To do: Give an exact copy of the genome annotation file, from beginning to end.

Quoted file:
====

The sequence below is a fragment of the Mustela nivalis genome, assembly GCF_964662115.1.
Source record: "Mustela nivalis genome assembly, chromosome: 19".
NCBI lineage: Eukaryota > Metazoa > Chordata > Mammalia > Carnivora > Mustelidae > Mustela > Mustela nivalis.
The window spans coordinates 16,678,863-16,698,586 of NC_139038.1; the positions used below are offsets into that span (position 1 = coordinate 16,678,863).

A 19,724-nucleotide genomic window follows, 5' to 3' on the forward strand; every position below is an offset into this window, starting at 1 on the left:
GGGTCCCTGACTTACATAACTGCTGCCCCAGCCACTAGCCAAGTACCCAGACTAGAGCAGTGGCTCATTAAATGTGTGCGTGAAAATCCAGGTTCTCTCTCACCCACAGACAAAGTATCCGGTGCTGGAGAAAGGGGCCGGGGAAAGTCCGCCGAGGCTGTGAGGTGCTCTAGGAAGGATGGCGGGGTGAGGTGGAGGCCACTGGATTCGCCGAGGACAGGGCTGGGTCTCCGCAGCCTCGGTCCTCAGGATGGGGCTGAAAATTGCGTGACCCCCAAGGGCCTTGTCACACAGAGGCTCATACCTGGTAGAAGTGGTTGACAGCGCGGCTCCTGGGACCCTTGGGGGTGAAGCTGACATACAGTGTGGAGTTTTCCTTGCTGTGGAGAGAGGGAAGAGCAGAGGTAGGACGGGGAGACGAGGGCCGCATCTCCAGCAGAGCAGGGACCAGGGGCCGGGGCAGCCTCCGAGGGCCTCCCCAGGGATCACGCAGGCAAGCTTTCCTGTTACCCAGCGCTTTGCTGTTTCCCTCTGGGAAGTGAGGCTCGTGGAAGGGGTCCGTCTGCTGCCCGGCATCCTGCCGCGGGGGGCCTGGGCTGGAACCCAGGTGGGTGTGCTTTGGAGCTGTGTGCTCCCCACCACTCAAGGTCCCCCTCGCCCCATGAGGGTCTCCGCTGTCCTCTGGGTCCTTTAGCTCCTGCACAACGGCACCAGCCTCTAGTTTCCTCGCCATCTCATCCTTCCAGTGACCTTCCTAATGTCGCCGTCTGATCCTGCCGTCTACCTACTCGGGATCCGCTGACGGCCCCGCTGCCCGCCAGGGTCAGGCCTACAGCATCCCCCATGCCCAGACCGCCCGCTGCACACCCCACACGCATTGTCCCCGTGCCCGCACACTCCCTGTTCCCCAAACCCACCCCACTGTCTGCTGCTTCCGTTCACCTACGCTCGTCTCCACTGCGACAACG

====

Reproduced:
The sequence below is a fragment of the Mustela nivalis genome, assembly GCF_964662115.1.
Source record: "Mustela nivalis genome assembly, chromosome: 19".
NCBI lineage: Eukaryota > Metazoa > Chordata > Mammalia > Carnivora > Mustelidae > Mustela > Mustela nivalis.
The window spans coordinates 16,678,863-16,698,586 of NC_139038.1; the positions used below are offsets into that span (position 1 = coordinate 16,678,863).

A 19,724-nucleotide genomic window follows, 5' to 3' on the forward strand; every position below is an offset into this window, starting at 1 on the left:
GGGTCCCTGACTTACATAACTGCTGCCCCAGCCACTAGCCAAGTACCCAGACTAGAGCAGTGGCTCATTAAATGTGTGCGTGAAAATCCAGGTTCTCTCTCACCCACAGACAAAGTATCCGGTGCTGGAGAAAGGGGCCGGGGAAAGTCCGCCGAGGCTGTGAGGTGCTCTAGGAAGGATGGCGGGGTGAGGTGGAGGCCACTGGATTCGCCGAGGACAGGGCTGGGTCTCCGCAGCCTCGGTCCTCAGGATGGGGCTGAAAATTGCGTGACCCCCAAGGGCCTTGTCACACAGAGGCTCATACCTGGTAGAAGTGGTTGACAGCGCGGCTCCTGGGACCCTTGGGGGTGAAGCTGACATACAGTGTGGAGTTTTCCTTGCTGTGGAGAGAGGGAAGAGCAGAGGTAGGACGGGGAGACGAGGGCCGCATCTCCAGCAGAGCAGGGACCAGGGGCCGGGGCAGCCTCCGAGGGCCTCCCCAGGGATCACGCAGGCAAGCTTTCCTGTTACCCAGCGCTTTGCTGTTTCCCTCTGGGAAGTGAGGCTCGTGGAAGGGGTCCGTCTGCTGCCCGGCATCCTGCCGCGGGGGGCCTGGGCTGGAACCCAGGTGGGTGTGCTTTGGAGCTGTGTGCTCCCCACCACTCAAGGTCCCCCTCGCCCCATGAGGGTCTCCGCTGTCCTCTGGGTCCTTTAGCTCCTGCACAACGGCACCAGCCTCTAGTTTCCTCGCCATCTCATCCTTCCAGTGACCTTCCTAATGTCGCCGTCTGATCCTGCCGTCTACCTACTCGGGATCCGCTGACGGCCCCGCTGCCCGCCAGGGTCAGGCCTACAGCATCCCCCATGCCCAGACCGCCCGCTGCACACCCCACACGCATTGTCCCCGTGCCCGCACACTCCCTGTTCCCCAAACCCACCCCACTGTCTGCTGCTTCCGTTCACCTACGCTCGTCTCCACTGCGACAACG